.5 passenger load is assumed to be 100% (full load);
.6 full availability of escape arrangements is considered;
.7 people can move unhindered;
.8 the allowable evacuation time as per section 4.8.1 of the 2000 HSC Code is given by SFP 7 (min), where: 3
.8.1 division by 3 accounts for the safety factor, which includes passengers ages and disabilities, restricted visibility due to smoke, effects of waves and craft motions on deployment, travel and embarkation time and of violations to the evacuation procedure;
.8.2 subtraction of 7 min accounts for initial detection and extinguishing action (section 4.8.1 of the 2000 HSC Code); and
.8.3 for category B craft, the passenger awareness time, the time needed for passengers to reach assembly stations and the time needed for manning emergency stations is included in the 7 min time (see section 4.8 of the 2000 HSC Code);
.9 as the evacuation procedure is designed to carry out evacuation under controlled conditions (section 4.8.1 of the 2000 HSC Code), no counter flow takes place; and
.10 when using table 3.6 it is assumed that at the beginning of the evacuation, passengers are located at a distance not greater than two decks from the embarkation station.
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3.3 Scenarios to be considered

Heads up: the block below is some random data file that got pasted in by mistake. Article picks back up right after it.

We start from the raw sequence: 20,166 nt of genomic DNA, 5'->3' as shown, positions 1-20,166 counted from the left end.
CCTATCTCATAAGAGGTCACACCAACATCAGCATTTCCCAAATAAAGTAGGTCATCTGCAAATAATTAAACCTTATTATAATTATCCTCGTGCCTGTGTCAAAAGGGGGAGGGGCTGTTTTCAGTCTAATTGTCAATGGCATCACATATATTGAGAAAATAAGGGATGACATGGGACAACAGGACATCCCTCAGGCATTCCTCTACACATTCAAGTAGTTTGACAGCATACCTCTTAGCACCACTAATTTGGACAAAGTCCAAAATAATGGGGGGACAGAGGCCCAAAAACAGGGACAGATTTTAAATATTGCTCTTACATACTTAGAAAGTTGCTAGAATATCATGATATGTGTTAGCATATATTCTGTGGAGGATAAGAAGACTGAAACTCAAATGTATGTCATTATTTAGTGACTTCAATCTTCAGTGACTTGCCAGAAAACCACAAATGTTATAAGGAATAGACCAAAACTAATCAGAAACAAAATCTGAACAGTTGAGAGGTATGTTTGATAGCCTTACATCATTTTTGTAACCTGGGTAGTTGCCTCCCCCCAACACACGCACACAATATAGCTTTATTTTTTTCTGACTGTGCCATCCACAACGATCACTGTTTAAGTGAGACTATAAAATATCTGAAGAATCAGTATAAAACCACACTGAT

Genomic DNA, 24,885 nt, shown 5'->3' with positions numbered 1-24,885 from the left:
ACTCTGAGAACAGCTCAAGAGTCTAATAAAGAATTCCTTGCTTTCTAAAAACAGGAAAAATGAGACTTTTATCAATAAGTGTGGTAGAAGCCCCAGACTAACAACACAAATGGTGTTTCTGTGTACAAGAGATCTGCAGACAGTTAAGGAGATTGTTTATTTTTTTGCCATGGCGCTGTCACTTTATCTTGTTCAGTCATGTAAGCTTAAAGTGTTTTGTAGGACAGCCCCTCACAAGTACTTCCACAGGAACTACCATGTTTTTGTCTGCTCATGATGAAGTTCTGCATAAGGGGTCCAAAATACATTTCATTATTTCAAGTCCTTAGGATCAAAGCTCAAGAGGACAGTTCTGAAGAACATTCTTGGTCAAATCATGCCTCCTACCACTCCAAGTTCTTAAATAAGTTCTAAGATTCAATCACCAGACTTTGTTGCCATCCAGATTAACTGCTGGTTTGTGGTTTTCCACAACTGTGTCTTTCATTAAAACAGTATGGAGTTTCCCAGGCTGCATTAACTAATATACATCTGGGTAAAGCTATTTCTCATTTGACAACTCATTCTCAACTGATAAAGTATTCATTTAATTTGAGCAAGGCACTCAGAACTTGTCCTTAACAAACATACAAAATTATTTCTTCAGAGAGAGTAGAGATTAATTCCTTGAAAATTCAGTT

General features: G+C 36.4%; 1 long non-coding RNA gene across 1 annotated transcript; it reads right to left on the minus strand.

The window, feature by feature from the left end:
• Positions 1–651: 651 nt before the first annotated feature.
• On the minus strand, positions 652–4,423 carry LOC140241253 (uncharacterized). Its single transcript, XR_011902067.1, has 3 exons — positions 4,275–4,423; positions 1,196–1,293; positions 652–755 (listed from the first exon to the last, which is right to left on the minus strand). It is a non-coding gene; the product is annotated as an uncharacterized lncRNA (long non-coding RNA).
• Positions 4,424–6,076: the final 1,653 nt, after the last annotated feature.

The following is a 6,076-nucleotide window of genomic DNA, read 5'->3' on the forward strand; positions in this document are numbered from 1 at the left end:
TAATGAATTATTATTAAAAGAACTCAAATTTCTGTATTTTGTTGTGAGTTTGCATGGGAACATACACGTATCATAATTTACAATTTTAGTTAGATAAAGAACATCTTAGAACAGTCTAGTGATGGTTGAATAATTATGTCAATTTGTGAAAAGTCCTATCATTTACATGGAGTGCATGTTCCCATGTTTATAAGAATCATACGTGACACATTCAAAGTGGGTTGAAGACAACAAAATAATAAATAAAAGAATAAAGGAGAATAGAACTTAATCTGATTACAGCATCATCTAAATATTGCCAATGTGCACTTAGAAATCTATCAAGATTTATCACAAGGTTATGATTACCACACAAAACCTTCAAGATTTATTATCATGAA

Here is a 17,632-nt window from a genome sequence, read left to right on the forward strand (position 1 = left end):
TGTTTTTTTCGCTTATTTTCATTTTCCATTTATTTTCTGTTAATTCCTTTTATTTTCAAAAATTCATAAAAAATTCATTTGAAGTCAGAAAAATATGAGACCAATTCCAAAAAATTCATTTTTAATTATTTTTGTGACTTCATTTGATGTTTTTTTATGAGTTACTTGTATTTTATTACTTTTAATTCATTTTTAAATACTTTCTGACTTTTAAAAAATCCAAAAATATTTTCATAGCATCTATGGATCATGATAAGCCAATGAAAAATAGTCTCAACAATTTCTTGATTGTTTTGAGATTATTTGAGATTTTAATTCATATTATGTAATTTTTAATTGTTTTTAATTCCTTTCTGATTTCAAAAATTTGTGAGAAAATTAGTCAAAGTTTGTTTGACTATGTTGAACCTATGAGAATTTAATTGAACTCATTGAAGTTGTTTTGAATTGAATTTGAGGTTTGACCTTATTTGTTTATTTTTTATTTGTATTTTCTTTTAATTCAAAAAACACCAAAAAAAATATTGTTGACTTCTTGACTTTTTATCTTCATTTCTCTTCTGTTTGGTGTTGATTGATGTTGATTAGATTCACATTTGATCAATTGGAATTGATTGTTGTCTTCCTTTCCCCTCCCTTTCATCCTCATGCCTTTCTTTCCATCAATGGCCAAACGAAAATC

3.3.1 For the purpose of calculating the evacuation time in category A craft, passengers should be assumed to be distributed in a normal voyage configuration (section 4.8.4.1 of the 2000 HSC Code).
3.3.2 For the purpose of calculating the evacuation time in category B craft, passengers and the crew should be assumed to be distributed among assembly stations and be ready for embarkation (section 4.8.4.2 of the 2000 HSC Code).
3.4 Performance standards
3.4.1 The following two performance standards should be complied with for calculating the overall evacuation time:
t M + tE < SFP - 7 (3.4.1.1) 3 t I + tE < SFP - 7 (3.4.1.2) 3
3.4.2 Both performance standards are derived from section 4.8.1 of the 2000 HSC Code.
3.5 Calculation of tE and tM
3.5.1 The values of tE and tM should be calculated separately based on an appropriate combination of the following documented and independently witnessed trials as is acceptable to the Administration but which may be subject to verification trials: .1 type approval trials1 for any inflatable liferafts and marine evacuation systems used for the evacuation of the craft, the relevant deployment and embarkation times being increased by factors of 1.3 and 1.14, respectively; and
.2 full scale shipboard trials on closely similar craft and evacuation systems.